A deputy governor of the Bank, who requested not to be named as they ar e not authorized to speak to the media, told Myanmar Times on February 18 that they will choose no less than five banks, but only after hiring a team of foreign consultants to help them decide, which should be offered the coveted licences.
“We are now still in stage of hiring foreign consultants and after that we will go on to the selection process together,” said the CBM official, adding that they will call for consulting proposals next month, while the process of selecting foreign banks will take about three months.
Banking officials had previously intended to allow foreign players in the market through a tiered plan that entailed allowing them to only be able to sign joint-venture deals with local banks this year, before opening the market completely in 2015.
Experts have said that foreign banks would have likely waited out the market and run their businesses independently next year rather than engage in risky joint ventures in 2014.
At the end of last year, the Central Bank reneged on its original plan and told the media that it would permit between 5 and 10 banks to enter the market as wholly foreign owned entities this year.
Local bankers have said that opening the market too early would result in many local banks being forced out of business in the face of modern services that would be offered from foreign banks.
“We have to permit foreign banks and, actually, we would like to grant license to all foreign banks, but the local banks fear of that process, so only a limited numbers of foreign banks will be allowed in the beginning,” said the CBM official.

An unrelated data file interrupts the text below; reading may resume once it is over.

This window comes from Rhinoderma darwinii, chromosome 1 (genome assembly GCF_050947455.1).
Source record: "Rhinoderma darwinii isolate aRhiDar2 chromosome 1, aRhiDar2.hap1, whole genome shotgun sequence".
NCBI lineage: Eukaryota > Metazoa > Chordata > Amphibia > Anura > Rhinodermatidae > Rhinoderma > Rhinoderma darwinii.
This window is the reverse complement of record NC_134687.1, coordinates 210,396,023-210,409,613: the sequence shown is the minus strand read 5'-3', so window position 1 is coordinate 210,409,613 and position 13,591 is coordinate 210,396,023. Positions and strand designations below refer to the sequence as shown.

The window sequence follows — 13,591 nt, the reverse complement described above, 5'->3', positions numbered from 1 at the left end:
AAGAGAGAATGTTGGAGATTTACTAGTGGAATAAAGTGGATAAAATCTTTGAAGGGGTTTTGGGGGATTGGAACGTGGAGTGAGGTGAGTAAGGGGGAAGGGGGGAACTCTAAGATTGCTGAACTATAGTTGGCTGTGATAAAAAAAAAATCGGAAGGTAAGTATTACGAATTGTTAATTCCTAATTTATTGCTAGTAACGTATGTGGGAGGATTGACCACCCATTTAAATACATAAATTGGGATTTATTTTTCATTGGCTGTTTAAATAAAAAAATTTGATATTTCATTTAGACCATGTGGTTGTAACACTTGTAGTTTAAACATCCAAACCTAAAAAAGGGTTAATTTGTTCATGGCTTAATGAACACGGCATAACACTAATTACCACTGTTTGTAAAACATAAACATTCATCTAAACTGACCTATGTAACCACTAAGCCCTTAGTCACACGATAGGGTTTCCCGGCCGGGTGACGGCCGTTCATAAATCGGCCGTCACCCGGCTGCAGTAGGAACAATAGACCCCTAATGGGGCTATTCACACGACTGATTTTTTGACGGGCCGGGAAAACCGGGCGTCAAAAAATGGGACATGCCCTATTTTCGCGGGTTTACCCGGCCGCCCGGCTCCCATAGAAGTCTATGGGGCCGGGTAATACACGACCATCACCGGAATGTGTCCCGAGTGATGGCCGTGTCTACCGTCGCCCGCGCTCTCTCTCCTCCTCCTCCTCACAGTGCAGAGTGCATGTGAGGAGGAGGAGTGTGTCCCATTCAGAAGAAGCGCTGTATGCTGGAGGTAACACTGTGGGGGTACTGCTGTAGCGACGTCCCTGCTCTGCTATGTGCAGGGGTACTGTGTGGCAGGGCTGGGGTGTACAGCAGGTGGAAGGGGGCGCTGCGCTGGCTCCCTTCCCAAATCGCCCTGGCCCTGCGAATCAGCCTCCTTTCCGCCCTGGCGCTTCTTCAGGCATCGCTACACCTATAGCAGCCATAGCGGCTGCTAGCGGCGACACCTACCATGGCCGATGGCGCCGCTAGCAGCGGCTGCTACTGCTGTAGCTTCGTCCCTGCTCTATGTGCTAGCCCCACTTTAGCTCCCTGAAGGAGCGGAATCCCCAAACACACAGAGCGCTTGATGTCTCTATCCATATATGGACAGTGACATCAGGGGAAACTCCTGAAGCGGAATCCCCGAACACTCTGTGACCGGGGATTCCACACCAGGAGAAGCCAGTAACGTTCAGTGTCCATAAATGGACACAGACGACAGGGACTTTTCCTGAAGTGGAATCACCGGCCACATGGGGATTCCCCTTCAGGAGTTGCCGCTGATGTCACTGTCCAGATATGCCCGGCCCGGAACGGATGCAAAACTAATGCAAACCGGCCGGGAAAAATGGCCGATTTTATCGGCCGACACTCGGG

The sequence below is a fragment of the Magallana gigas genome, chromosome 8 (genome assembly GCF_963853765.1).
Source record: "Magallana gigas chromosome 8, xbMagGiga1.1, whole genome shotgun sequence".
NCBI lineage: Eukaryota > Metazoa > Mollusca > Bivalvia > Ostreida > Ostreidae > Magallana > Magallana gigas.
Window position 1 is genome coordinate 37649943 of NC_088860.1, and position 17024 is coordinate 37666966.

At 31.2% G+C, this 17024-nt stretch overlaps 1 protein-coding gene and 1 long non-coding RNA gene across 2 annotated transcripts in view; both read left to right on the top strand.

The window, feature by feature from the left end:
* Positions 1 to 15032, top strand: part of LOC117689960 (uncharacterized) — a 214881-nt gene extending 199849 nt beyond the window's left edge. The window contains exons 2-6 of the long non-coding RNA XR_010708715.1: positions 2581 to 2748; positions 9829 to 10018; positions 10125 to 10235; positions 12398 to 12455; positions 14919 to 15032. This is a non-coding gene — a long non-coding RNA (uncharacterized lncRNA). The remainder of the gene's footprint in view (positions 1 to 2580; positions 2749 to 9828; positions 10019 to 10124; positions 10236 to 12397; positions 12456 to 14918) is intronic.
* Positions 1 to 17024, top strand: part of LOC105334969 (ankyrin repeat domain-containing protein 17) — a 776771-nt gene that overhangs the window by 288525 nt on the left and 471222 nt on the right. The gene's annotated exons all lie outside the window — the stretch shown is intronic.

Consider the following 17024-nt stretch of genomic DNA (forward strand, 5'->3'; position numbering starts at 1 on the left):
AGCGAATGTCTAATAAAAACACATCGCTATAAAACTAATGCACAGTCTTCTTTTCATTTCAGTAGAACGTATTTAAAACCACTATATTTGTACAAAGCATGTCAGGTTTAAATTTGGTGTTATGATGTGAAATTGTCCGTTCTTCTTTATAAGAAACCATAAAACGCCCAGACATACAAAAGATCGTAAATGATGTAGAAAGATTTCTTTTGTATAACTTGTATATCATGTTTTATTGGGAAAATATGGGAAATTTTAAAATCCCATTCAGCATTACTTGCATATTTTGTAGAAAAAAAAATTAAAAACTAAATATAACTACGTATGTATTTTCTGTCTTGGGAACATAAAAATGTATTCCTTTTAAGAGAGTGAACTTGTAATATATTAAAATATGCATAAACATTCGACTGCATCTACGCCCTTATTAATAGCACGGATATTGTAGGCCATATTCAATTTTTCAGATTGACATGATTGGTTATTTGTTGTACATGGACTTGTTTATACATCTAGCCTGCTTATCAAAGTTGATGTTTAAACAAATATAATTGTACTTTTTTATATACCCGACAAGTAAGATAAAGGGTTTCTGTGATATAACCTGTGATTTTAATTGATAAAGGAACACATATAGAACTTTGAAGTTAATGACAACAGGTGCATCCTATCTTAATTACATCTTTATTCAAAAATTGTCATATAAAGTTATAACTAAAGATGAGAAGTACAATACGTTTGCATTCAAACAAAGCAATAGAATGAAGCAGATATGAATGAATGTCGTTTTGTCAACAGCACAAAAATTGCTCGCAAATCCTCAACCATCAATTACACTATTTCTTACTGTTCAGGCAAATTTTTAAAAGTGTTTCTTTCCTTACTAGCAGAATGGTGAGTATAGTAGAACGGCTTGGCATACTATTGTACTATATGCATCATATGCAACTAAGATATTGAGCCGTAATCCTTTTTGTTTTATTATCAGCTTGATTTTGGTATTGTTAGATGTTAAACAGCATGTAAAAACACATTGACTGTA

The International Monetary Fund (IMF) last year has said allowing foreign banks into the market is an important part of developing the financial sector, but urged Myanmar not rush its decision.
The Central Bank is collaborating with several international finance institutions to modernise regulatory framework in the banking sector, while making improvements to its capacity to supervise it with new technologies, though some experts worry that the current laws would need to be updated in order to uphold modern banking practices.
“We are now finalizing updates to the old financial institution law, but we can permit foreign banks into the country with current financial institution law,” the Central Bank official said.
Other experts, meanwhile, heralded the government’s decision to allow foreign players into the market.
“We are aware that the government is assessing the viability of different foreign banking operation models for Myanmar. We consider this a positive development as the Myanmar government has demonstrated a keen desire to develop sound economic policies and financial reforms,” said Tina Singhsacha, Chief Representative of Standard Chartered Bank Myanmar.
“It is clear that the authorities have made it a priority to improve the local financial services sector so that the country can quickly draw level with other ASEAN economies.”
A total of 35 international banks have representative offices in Myanmar.
source: The Myanmar Times